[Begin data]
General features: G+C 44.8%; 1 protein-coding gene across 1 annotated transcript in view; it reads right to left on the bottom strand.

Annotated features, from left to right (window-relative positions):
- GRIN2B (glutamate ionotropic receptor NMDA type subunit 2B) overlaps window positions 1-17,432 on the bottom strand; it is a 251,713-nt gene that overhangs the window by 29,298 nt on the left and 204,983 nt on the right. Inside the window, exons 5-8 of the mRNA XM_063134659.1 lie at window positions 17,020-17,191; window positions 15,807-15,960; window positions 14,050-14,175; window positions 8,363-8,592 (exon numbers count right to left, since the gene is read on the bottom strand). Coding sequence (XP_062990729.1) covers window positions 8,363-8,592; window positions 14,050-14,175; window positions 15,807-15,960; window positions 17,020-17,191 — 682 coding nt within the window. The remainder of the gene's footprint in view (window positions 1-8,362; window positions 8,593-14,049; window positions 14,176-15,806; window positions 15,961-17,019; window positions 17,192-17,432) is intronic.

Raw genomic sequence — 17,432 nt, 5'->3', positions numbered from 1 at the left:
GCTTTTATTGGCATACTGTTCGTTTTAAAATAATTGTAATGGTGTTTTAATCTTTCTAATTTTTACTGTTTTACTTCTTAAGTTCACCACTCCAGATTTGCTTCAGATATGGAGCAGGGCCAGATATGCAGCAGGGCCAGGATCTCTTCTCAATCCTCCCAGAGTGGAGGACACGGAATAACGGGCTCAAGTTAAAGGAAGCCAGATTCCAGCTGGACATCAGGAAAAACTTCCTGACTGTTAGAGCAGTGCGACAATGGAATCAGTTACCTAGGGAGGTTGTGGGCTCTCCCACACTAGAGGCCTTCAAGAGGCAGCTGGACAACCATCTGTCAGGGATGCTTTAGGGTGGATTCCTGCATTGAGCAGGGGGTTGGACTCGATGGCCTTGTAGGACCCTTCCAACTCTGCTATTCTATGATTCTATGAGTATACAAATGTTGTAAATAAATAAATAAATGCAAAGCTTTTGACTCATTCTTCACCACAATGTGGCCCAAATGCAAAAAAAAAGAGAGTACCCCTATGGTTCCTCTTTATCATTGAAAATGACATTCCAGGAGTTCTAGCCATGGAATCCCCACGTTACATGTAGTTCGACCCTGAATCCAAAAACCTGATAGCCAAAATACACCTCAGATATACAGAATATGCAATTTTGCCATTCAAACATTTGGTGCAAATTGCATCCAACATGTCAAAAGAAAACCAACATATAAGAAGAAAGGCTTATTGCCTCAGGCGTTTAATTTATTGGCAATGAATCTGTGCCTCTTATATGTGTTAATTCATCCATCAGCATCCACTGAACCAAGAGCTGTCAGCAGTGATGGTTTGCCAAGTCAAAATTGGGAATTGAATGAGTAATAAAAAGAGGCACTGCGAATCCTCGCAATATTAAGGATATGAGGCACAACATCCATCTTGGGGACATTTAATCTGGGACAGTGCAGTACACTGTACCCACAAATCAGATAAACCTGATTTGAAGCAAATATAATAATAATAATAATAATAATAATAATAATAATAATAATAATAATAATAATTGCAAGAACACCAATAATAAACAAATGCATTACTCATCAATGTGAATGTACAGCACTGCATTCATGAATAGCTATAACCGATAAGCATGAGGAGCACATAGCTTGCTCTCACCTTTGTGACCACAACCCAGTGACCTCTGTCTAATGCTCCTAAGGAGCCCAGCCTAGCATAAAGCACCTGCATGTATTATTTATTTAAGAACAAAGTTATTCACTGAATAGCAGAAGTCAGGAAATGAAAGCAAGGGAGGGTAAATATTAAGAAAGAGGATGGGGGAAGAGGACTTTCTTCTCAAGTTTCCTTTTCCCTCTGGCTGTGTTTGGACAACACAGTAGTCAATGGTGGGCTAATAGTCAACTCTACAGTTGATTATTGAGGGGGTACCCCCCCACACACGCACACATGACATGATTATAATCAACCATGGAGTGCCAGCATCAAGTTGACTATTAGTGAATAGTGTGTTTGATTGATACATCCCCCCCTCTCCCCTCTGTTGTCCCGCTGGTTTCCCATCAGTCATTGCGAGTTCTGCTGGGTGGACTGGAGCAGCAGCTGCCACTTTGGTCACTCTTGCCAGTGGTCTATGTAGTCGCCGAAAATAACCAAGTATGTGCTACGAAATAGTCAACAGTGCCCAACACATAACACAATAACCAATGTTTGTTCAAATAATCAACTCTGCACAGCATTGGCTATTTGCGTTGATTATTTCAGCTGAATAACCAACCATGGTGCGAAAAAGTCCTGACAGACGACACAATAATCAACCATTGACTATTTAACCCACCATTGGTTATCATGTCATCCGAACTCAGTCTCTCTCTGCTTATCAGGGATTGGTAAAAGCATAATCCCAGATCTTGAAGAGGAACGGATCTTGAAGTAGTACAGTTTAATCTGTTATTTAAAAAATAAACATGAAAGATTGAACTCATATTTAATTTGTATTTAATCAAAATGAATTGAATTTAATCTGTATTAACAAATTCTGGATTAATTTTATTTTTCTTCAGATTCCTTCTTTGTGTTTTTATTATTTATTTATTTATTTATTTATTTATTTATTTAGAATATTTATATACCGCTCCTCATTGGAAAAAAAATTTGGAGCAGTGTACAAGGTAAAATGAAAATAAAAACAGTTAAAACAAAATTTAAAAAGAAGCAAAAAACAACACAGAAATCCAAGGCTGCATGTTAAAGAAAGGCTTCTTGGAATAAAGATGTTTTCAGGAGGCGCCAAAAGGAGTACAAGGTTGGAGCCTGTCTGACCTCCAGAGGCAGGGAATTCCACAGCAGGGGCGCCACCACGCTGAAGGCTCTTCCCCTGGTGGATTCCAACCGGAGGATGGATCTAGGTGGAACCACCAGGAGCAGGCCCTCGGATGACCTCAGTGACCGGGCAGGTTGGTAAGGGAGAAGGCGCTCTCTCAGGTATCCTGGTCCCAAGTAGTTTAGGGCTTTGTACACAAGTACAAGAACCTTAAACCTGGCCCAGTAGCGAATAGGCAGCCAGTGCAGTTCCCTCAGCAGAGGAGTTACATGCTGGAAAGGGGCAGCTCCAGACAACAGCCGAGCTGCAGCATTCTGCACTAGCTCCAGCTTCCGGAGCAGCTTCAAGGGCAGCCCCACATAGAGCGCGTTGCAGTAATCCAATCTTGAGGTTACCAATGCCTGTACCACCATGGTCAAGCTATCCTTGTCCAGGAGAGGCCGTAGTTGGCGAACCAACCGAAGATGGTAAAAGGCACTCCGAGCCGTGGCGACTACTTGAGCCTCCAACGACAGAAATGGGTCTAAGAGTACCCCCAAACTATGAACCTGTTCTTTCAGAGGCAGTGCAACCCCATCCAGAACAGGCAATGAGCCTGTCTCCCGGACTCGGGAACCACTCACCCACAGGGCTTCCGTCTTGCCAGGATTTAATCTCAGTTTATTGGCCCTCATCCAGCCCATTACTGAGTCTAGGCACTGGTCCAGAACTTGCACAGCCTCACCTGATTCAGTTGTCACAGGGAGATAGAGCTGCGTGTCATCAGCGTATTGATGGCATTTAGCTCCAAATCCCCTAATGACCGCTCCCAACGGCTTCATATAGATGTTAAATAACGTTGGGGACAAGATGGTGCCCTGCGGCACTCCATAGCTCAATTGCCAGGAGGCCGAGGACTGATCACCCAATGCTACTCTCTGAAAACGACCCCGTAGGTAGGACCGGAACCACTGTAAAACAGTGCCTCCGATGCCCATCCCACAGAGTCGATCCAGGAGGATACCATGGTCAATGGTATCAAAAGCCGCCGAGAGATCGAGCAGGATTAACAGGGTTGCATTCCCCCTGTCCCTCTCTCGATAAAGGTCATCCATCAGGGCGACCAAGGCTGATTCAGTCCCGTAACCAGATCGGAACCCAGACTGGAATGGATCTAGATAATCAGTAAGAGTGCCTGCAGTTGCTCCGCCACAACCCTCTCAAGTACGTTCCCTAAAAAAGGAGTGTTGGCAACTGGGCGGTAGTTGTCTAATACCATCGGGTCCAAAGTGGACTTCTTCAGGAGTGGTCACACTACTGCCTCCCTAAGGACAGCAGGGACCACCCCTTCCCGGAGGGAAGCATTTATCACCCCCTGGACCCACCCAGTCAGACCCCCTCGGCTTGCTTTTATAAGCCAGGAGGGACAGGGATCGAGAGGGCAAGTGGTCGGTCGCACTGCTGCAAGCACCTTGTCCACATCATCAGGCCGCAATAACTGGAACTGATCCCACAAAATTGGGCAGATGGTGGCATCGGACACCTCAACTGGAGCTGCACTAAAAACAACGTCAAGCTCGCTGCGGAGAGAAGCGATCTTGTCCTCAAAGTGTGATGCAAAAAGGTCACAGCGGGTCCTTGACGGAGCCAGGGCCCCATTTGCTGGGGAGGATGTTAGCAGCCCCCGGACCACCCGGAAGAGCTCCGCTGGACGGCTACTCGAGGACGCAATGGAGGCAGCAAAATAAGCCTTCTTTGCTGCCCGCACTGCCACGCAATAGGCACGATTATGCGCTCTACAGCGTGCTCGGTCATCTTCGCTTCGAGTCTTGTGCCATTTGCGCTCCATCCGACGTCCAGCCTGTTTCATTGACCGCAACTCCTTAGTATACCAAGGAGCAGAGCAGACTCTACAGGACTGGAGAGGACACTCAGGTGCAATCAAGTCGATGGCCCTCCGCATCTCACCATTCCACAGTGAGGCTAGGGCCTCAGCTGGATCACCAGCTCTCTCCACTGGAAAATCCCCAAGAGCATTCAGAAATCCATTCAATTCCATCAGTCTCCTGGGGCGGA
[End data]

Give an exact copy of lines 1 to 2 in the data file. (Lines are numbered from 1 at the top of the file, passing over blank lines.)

General features: G+C 44.8%; 1 protein-coding gene across 1 annotated transcript in view; it reads right to left on the bottom strand.

Annotated features, from left to right (window-relative positions):